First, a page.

Up From Slavery: An Autobiography (Slave Narratives - Booker T. Washington) Info

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Up From Slavery - An Autobiography by Booker T. Washington - The
details of Mr. Washington's early life, as frankly set down in "Up from
Slavery," do not give quite a whole view of his education. He had the
training that a coloured youth receives at Hampton, which, indeed, the
autobiography does explain. But the reader does not get his intellectual
pedigree, for Mr. Washington himself, perhaps, does not as clearly
understand it as another man might. The truth is he had a training
during the most impressionable period of his life that was very
extraordinary, such a training as few men of his generation have had. To
see its full meaning one must start in the Hawaiian Islands half a
century or more ago.* There Samuel Armstrong, a youth of missionary
parents, earned enough money to pay his expenses at an American college.
Equipped with this small sum and the earnestness that the undertaking
implied, he came to Williams College when Dr. Mark Hopkins was
president. Williams College had many good things for youth in that day,
as it has in this, but the greatest was the strong personality of its
famous president. Every student does not profit by a great teacher; but
perhaps no young man ever came under the influence of Dr. Hopkins, whose
whole nature was so ripe for profit by such an experience as young
Armstrong. He lived in the family of President Hopkins, and thus had a
training that was wholly out of the common; and this training had much
to do with the development of his own strong character, whose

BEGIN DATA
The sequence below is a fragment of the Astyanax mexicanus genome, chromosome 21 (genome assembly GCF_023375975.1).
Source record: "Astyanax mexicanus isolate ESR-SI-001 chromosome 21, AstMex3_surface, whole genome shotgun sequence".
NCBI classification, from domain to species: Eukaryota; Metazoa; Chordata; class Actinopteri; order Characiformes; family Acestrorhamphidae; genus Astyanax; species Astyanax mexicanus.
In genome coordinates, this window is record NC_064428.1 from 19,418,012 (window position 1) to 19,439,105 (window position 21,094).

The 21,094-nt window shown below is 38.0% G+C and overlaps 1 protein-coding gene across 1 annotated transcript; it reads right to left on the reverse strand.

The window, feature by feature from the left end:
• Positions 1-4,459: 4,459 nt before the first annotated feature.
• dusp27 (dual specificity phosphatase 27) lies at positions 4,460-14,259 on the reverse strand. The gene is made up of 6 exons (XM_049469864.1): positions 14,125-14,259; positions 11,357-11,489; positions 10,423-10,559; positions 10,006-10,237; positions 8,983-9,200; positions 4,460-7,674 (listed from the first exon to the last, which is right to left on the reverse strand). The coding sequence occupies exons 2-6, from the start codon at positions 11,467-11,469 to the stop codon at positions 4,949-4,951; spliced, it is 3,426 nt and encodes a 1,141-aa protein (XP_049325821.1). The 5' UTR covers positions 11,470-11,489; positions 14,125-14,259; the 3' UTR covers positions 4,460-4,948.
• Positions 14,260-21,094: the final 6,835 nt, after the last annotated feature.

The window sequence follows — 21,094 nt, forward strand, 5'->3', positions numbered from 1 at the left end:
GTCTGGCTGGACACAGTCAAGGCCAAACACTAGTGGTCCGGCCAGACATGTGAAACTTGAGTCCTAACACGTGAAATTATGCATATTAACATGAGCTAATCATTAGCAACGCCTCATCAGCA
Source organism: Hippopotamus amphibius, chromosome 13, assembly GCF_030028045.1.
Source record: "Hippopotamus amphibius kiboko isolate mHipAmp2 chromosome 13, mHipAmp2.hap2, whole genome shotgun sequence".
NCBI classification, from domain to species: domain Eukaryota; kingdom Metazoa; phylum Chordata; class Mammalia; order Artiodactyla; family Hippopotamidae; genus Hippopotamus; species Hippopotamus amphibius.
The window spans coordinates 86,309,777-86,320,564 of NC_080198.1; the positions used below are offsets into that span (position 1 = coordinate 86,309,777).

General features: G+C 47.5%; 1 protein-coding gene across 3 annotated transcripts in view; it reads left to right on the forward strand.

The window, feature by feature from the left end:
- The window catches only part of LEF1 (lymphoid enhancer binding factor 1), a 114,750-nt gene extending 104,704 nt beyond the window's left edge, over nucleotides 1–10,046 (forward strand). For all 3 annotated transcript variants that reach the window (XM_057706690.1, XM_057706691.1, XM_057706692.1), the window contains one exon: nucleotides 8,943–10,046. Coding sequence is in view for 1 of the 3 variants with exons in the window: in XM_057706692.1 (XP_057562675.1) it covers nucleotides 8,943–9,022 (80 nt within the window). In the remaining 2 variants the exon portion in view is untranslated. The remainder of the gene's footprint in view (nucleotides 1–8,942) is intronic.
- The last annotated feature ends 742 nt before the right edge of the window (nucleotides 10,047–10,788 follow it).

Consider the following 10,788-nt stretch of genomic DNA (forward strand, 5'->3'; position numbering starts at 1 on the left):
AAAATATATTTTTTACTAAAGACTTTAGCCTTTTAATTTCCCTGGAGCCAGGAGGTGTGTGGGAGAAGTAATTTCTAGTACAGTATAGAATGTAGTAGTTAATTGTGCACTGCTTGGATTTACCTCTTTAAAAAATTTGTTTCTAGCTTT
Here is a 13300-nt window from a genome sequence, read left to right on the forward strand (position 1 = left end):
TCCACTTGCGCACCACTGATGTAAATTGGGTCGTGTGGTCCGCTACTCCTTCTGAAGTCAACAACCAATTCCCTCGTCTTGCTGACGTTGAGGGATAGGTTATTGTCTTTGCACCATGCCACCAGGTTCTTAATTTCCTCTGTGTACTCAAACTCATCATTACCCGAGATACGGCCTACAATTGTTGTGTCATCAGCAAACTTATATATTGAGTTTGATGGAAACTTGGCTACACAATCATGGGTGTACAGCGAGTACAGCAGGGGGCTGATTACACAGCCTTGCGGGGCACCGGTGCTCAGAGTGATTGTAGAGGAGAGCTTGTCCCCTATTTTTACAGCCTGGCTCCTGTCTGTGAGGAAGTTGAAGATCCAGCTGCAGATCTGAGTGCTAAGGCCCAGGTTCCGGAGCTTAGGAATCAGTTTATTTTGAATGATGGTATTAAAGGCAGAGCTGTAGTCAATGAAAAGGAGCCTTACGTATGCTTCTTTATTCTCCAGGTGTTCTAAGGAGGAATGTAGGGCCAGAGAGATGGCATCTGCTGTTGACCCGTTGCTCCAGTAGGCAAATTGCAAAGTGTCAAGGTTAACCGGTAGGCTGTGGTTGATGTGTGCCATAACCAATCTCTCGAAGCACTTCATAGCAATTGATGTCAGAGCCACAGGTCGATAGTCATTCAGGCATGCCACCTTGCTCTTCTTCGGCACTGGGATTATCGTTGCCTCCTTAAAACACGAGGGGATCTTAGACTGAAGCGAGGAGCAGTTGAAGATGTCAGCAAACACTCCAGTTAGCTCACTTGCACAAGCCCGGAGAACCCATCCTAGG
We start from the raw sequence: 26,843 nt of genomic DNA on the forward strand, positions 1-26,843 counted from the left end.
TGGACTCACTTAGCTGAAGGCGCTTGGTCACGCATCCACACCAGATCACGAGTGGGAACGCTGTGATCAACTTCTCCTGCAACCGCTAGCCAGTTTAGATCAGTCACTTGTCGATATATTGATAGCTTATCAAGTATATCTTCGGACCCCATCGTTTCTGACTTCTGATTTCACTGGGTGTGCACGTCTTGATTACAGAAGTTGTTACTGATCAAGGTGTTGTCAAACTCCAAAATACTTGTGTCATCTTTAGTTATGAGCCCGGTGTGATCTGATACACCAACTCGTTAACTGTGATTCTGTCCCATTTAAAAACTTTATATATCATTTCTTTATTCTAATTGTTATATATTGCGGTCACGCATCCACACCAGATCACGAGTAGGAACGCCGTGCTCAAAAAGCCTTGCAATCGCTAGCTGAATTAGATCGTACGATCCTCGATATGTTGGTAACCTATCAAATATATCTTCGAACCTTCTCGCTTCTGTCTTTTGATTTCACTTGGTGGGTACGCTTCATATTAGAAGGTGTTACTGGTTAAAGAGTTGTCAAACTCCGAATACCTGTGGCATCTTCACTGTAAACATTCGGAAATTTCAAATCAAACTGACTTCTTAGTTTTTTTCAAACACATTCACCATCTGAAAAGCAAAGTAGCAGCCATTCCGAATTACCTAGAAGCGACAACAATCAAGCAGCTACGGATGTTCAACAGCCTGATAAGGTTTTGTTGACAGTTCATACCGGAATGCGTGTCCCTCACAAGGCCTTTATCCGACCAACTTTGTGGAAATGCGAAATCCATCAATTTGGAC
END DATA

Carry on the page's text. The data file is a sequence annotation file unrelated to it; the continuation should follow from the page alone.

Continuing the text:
originality and force we are only beginning to appreciate. This volume
is the outgrowth of a series of articles, dealing with incidents in my
life, which were published consecutively in the Outlook. While they were
appearing in that magazine I was constantly surprised at the number of
requests which came to me from all parts of the country, asking that the
articles be permanently preserved in book form. I am most grateful to
the Outlook for permission to gratify these requests. I have tried to
tell a simple, straightforward story, with no attempt at embellishment.
My regret is that what I have attempted to do has been done so
imperfectly. The greater part of my time and strength is required for
the executive work connected with the Tuskegee Normal and Industrial
Institute, and in securing the money necessary for the support of the
institution. Much of what I have said has been written on board trains,
or at hotels or railroad stations while I have been waiting for trains,
or during the moments that I could spare from my work while at Tuskegee.
Without the painstaking and generous assistance of Mr. Max Bennett
Thrasher I could not have succeeded in any satisfactory degree.

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